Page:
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Hite Overlook, overlooking Hite, Utah and the Hite Crossing Bridge.

From Glen Canyon to Lake Powell

When Civil War veteran and explorer John Wesley Powell launched the first scientific voyage down the Colorado in 1869, the river’s exact course was a mystery. There were rumors of waterfalls and whirlpools that could swallow boats whole.

After surviving the rapids in Cataract Canyon, just north here, Powell’s expedition camped below at the mouth of Dirty Devil River.

In 1963, the waters of the Colorado began to rise behind Glen Canyon Dam. Lake Powell was born. Would John Wesley Powell approve?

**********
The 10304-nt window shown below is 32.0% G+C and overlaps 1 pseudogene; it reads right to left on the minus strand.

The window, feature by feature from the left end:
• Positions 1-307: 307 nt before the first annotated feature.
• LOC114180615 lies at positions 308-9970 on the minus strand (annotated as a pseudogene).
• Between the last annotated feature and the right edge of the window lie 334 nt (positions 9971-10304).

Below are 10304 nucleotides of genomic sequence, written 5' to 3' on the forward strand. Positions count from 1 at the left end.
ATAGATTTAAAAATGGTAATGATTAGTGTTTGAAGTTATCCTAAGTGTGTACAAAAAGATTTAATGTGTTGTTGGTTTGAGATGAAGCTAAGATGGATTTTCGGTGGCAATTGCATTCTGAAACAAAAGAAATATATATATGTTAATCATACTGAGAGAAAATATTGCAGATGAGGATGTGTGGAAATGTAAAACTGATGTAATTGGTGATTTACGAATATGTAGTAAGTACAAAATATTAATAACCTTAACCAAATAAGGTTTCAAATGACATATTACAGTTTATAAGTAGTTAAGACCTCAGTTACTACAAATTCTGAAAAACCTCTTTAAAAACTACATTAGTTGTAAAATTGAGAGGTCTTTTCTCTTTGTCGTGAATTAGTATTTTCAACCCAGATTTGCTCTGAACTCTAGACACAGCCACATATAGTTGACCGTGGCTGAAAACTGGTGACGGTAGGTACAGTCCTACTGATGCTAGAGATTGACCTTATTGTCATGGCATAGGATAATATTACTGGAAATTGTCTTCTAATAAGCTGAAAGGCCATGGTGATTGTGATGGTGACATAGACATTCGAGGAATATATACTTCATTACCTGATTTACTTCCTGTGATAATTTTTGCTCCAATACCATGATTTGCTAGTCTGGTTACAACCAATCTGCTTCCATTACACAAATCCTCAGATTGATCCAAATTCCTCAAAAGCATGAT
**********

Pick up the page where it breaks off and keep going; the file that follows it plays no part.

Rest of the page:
So we have a curious ensemble of wonderful features- carved walls, royal arches, glens, alcove gulches, mounds, and monuments. From which of these features shall we select a name? We decide to call it Glen Canyon. – Major John Wesley Powell (1834-1902)

Searching For Hidden Wealth

In 1883, Navajo Chief Hoskininni led Cass Hite to the canyon below. Hite found gold. He then added to his earnings by opening a small store and post office a few miles from here. Miners provided much of the business at Hite City.

After World War II, a new wave of people rushed in. The town’s population swelled to more than 200
Locals said miners had “uranium on the cranium” as they searched for “hot” rocks.

Like so many mining booms, this one eventually went bust. Hite returned to a small-town existence. In 1964, the rising waters of Lake Powell swallowed up Hite, ending forever what dreams of hidden wealth had begun. Today, the surrounding scenery remains a treasure in full view.